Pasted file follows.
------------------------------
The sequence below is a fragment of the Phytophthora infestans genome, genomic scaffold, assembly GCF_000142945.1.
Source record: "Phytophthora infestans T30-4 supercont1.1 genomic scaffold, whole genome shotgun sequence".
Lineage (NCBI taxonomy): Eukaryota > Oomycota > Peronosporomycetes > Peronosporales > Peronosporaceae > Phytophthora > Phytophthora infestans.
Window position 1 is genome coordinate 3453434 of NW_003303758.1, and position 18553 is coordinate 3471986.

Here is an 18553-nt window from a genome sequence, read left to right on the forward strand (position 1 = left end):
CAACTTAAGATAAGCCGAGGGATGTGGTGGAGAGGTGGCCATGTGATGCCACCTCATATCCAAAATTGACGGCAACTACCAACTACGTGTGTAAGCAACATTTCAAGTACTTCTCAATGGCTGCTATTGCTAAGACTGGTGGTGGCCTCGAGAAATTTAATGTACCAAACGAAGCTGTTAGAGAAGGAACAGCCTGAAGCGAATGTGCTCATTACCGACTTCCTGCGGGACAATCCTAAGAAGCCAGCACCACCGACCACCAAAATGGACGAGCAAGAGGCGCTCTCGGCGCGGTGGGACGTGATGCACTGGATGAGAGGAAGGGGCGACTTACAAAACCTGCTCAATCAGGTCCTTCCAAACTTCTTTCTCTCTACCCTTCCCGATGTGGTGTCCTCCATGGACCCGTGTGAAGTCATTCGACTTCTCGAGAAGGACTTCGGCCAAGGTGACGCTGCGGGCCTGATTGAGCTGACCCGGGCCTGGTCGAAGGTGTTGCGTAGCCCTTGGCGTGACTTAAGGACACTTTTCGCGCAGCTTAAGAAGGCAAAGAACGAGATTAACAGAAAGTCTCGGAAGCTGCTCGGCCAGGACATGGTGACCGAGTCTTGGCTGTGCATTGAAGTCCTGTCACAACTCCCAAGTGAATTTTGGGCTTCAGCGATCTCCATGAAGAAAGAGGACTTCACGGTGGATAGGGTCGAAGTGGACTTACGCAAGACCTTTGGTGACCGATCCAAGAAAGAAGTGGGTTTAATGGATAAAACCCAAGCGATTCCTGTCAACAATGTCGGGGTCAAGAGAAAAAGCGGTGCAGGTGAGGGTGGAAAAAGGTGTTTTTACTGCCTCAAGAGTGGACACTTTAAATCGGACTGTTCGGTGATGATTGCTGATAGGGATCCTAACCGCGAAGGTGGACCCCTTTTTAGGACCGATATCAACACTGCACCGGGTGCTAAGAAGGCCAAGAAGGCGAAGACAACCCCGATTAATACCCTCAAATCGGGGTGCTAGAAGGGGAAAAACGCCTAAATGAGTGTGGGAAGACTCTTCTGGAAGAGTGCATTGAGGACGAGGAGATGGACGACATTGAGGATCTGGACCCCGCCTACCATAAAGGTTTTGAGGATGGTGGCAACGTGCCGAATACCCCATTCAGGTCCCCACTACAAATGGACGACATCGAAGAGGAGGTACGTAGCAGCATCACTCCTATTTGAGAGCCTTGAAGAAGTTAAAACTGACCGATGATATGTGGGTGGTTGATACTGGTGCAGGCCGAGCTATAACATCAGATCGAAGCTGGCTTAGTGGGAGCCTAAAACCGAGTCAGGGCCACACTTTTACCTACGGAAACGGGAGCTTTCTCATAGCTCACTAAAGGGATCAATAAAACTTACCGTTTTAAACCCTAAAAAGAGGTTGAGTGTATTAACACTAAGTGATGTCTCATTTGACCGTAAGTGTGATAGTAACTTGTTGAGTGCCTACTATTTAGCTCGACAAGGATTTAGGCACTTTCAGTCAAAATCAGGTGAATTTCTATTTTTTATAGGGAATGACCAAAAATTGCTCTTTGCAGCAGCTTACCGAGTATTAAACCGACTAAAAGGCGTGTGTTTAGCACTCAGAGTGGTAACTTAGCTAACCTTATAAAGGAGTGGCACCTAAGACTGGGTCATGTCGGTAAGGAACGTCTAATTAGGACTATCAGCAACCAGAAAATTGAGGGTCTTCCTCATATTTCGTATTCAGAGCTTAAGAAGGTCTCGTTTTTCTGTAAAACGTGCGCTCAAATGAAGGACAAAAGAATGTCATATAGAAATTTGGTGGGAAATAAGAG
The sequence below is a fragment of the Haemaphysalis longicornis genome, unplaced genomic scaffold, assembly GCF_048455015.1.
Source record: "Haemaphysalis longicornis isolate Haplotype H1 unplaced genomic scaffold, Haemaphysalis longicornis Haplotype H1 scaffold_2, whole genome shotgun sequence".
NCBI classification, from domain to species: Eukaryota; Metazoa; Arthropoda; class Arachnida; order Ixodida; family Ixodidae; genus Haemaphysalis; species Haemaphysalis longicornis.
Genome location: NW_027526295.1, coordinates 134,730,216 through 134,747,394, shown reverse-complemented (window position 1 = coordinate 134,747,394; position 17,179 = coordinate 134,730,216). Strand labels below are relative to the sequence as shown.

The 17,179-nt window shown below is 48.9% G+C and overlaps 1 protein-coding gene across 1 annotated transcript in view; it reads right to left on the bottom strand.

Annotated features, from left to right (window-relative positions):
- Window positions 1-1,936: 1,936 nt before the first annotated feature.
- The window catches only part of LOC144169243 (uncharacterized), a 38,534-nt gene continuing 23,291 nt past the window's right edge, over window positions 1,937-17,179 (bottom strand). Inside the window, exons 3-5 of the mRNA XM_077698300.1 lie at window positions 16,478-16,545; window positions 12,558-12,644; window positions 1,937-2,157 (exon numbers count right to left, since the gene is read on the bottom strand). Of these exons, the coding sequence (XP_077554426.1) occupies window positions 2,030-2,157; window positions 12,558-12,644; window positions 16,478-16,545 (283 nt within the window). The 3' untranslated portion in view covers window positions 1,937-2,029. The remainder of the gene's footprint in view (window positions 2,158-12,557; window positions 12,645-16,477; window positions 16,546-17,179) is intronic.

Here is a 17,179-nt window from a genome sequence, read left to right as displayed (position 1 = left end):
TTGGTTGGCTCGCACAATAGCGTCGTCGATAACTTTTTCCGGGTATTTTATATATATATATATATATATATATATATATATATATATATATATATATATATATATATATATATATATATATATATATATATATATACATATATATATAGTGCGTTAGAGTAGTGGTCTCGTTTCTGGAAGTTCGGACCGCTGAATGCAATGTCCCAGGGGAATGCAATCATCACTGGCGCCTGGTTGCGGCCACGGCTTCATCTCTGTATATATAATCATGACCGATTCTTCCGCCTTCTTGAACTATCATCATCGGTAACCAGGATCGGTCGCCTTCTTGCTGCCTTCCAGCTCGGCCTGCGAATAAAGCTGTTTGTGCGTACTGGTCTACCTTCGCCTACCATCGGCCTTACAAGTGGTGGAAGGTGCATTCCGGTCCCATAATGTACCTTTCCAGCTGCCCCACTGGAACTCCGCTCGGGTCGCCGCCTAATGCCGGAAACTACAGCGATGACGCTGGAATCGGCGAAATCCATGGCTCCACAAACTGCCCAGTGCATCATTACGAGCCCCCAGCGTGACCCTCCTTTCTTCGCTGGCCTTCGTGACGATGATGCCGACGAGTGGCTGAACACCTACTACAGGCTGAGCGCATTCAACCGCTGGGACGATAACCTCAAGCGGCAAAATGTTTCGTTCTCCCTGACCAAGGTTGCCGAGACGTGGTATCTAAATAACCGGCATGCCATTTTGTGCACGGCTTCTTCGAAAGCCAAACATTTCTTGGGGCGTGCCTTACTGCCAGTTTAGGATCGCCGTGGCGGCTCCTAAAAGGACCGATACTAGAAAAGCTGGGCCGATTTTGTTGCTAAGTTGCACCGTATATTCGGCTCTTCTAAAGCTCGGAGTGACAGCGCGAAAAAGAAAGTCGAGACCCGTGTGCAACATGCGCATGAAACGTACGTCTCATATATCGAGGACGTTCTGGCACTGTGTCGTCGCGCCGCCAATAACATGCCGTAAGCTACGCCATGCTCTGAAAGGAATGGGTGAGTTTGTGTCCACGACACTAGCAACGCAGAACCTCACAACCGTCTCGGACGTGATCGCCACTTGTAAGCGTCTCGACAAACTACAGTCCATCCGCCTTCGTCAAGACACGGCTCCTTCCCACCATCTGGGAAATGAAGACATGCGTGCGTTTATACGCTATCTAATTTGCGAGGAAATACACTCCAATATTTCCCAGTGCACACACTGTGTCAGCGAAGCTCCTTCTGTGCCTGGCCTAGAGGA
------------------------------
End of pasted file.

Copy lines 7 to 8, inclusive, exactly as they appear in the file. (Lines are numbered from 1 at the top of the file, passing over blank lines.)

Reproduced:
The sequence below is a fragment of the Haemaphysalis longicornis genome, unplaced genomic scaffold, assembly GCF_048455015.1.
Source record: "Haemaphysalis longicornis isolate Haplotype H1 unplaced genomic scaffold, Haemaphysalis longicornis Haplotype H1 scaffold_2, whole genome shotgun sequence".